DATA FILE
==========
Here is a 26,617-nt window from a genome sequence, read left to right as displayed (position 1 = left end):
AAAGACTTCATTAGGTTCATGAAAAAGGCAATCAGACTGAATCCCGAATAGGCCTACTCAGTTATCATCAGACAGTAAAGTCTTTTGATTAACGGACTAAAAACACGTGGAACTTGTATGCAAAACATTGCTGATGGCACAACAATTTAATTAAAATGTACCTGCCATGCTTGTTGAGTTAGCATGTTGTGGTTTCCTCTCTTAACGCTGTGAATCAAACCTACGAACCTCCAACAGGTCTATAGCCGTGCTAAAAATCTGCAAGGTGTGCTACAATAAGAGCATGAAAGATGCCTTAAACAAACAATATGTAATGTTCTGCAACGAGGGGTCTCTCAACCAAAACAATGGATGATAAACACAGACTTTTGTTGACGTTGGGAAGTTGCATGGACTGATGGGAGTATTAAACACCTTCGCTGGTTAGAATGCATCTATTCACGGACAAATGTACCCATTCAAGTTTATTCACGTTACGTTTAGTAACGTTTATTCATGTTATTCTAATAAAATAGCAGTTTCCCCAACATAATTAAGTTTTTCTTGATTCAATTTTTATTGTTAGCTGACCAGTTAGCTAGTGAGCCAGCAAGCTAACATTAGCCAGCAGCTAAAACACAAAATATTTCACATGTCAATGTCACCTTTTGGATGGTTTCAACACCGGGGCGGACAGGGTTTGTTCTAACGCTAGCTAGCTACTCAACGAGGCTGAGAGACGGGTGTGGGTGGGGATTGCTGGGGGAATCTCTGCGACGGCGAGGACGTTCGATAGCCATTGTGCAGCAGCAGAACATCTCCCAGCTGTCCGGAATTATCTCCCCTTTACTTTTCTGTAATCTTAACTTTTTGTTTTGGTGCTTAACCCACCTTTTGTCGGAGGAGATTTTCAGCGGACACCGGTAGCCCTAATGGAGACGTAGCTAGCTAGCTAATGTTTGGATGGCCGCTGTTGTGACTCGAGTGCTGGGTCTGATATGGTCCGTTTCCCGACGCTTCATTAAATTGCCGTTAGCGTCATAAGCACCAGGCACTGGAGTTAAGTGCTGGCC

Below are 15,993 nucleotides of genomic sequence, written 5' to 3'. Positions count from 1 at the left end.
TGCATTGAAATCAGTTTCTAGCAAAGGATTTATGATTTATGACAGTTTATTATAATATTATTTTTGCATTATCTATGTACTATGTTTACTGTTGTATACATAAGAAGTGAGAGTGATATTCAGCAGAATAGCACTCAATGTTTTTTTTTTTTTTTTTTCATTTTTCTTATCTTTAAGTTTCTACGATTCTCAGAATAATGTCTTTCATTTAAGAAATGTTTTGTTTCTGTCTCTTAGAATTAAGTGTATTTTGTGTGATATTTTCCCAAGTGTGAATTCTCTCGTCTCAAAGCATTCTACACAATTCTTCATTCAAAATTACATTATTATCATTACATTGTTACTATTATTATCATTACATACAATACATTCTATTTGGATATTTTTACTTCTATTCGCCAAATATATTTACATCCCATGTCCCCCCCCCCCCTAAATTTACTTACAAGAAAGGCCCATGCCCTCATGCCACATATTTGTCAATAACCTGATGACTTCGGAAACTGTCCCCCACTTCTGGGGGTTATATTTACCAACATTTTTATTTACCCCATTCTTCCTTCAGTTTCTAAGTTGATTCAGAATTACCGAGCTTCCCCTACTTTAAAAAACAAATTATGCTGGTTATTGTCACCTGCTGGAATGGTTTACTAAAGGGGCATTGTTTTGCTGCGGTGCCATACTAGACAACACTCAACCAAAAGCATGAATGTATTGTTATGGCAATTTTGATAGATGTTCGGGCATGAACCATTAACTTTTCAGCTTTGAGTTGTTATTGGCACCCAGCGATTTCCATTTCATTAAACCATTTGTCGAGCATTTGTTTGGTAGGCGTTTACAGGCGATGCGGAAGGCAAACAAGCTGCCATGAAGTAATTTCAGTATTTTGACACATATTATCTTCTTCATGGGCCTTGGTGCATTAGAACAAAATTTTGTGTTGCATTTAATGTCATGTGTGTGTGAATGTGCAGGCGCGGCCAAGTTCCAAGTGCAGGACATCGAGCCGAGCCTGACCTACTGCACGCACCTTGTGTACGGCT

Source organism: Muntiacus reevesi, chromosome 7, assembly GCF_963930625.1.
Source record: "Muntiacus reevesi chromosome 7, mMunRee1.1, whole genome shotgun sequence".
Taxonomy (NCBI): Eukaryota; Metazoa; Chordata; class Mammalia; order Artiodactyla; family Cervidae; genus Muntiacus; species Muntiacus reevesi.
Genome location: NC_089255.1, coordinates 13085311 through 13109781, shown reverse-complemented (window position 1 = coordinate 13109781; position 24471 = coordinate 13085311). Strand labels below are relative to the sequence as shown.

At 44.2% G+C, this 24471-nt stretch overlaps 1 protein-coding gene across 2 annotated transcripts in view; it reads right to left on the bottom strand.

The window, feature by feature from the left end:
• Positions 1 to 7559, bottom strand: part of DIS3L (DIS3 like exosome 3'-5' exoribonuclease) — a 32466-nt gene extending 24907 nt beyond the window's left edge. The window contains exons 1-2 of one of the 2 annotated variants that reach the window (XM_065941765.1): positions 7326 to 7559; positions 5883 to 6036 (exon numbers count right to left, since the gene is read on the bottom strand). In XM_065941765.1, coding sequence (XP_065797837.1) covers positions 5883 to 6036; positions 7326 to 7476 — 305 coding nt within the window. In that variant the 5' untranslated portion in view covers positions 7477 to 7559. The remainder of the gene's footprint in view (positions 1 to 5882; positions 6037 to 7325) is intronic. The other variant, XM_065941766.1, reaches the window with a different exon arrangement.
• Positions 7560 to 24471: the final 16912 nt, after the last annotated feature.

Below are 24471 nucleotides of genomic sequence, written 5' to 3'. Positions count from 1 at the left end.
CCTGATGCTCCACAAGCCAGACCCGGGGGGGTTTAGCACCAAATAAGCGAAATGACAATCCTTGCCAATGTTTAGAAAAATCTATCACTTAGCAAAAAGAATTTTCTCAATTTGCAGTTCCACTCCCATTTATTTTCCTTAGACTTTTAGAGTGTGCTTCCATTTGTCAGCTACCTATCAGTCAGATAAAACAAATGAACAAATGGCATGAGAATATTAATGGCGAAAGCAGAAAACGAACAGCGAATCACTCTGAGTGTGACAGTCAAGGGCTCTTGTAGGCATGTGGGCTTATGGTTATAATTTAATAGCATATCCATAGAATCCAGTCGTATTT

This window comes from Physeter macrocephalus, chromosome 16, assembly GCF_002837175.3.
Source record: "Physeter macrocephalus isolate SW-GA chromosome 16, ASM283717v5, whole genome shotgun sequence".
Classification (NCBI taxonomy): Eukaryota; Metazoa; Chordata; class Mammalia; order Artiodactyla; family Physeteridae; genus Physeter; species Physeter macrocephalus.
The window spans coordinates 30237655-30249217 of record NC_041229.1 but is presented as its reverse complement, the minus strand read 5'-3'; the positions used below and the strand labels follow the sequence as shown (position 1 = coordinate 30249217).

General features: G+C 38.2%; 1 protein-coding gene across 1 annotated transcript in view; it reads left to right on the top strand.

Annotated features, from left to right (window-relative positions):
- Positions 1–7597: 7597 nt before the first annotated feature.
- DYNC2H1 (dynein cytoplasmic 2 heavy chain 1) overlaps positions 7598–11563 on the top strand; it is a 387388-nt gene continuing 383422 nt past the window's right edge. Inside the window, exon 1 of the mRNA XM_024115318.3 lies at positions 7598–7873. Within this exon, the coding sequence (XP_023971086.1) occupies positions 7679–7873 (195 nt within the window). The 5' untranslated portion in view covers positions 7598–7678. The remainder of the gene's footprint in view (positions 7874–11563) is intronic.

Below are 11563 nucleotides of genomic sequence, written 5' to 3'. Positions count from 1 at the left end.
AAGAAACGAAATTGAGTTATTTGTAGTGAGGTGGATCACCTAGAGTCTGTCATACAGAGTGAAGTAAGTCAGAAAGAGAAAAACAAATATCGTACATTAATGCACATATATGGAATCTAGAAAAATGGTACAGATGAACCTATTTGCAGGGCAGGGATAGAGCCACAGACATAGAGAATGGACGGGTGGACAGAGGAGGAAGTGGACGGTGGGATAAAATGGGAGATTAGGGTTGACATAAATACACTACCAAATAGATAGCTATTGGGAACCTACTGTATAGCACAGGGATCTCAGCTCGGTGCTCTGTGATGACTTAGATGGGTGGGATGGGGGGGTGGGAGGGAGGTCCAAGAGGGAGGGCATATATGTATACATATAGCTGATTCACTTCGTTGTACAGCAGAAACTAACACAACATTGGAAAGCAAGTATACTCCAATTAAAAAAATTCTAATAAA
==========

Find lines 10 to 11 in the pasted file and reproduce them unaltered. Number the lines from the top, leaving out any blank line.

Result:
The window, feature by feature from the left end:
• Positions 1 to 7559, bottom strand: part of DIS3L (DIS3 like exosome 3'-5' exoribonuclease) — a 32466-nt gene extending 24907 nt beyond the window's left edge. The window contains exons 1-2 of one of the 2 annotated variants that reach the window (XM_065941765.1): positions 7326 to 7559; positions 5883 to 6036 (exon numbers count right to left, since the gene is read on the bottom strand). In XM_065941765.1, coding sequence (XP_065797837.1) covers positions 5883 to 6036; positions 7326 to 7476 — 305 coding nt within the window. In that variant the 5' untranslated portion in view covers positions 7477 to 7559. The remainder of the gene's footprint in view (positions 1 to 5882; positions 6037 to 7325) is intronic. The other variant, XM_065941766.1, reaches the window with a different exon arrangement.